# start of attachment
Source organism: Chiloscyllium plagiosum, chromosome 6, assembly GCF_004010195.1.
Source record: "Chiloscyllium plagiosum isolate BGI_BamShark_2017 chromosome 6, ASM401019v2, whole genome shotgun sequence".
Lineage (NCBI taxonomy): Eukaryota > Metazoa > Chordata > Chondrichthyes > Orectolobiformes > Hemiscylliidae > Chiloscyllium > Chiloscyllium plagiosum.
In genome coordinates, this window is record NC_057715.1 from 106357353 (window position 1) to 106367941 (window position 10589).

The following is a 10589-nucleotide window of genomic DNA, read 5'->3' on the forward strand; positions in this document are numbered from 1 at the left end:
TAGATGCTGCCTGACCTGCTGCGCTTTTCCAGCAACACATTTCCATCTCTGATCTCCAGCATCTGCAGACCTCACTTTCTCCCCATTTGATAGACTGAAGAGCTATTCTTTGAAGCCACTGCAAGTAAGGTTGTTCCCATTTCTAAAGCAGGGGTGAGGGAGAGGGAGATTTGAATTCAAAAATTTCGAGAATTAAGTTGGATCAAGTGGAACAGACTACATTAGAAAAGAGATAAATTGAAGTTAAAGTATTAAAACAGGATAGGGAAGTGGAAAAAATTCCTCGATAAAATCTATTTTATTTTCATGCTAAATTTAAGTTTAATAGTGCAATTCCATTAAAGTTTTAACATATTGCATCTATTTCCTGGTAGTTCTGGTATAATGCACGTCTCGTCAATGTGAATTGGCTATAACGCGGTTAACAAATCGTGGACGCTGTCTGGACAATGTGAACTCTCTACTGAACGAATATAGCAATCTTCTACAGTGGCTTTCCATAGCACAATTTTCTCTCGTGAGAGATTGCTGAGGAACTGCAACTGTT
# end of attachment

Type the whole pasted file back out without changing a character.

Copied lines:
Source organism: Chiloscyllium plagiosum, chromosome 6, assembly GCF_004010195.1.
Source record: "Chiloscyllium plagiosum isolate BGI_BamShark_2017 chromosome 6, ASM401019v2, whole genome shotgun sequence".
Lineage (NCBI taxonomy): Eukaryota > Metazoa > Chordata > Chondrichthyes > Orectolobiformes > Hemiscylliidae > Chiloscyllium > Chiloscyllium plagiosum.
In genome coordinates, this window is record NC_057715.1 from 106357353 (window position 1) to 106367941 (window position 10589).

The following is a 10589-nucleotide window of genomic DNA, read 5'->3' on the forward strand; positions in this document are numbered from 1 at the left end:
TAGATGCTGCCTGACCTGCTGCGCTTTTCCAGCAACACATTTCCATCTCTGATCTCCAGCATCTGCAGACCTCACTTTCTCCCCATTTGATAGACTGAAGAGCTATTCTTTGAAGCCACTGCAAGTAAGGTTGTTCCCATTTCTAAAGCAGGGGTGAGGGAGAGGGAGATTTGAATTCAAAAATTTCGAGAATTAAGTTGGATCAAGTGGAACAGACTACATTAGAAAAGAGATAAATTGAAGTTAAAGTATTAAAACAGGATAGGGAAGTGGAAAAAATTCCTCGATAAAATCTATTTTATTTTCATGCTAAATTTAAGTTTAATAGTGCAATTCCATTAAAGTTTTAACATATTGCATCTATTTCCTGGTAGTTCTGGTATAATGCACGTCTCGTCAATGTGAATTGGCTATAACGCGGTTAACAAATCGTGGACGCTGTCTGGACAATGTGAACTCTCTACTGAACGAATATAGCAATCTTCTACAGTGGCTTTCCATAGCACAATTTTCTCTCGTGAGAGATTGCTGAGGAACTGCAACTGTT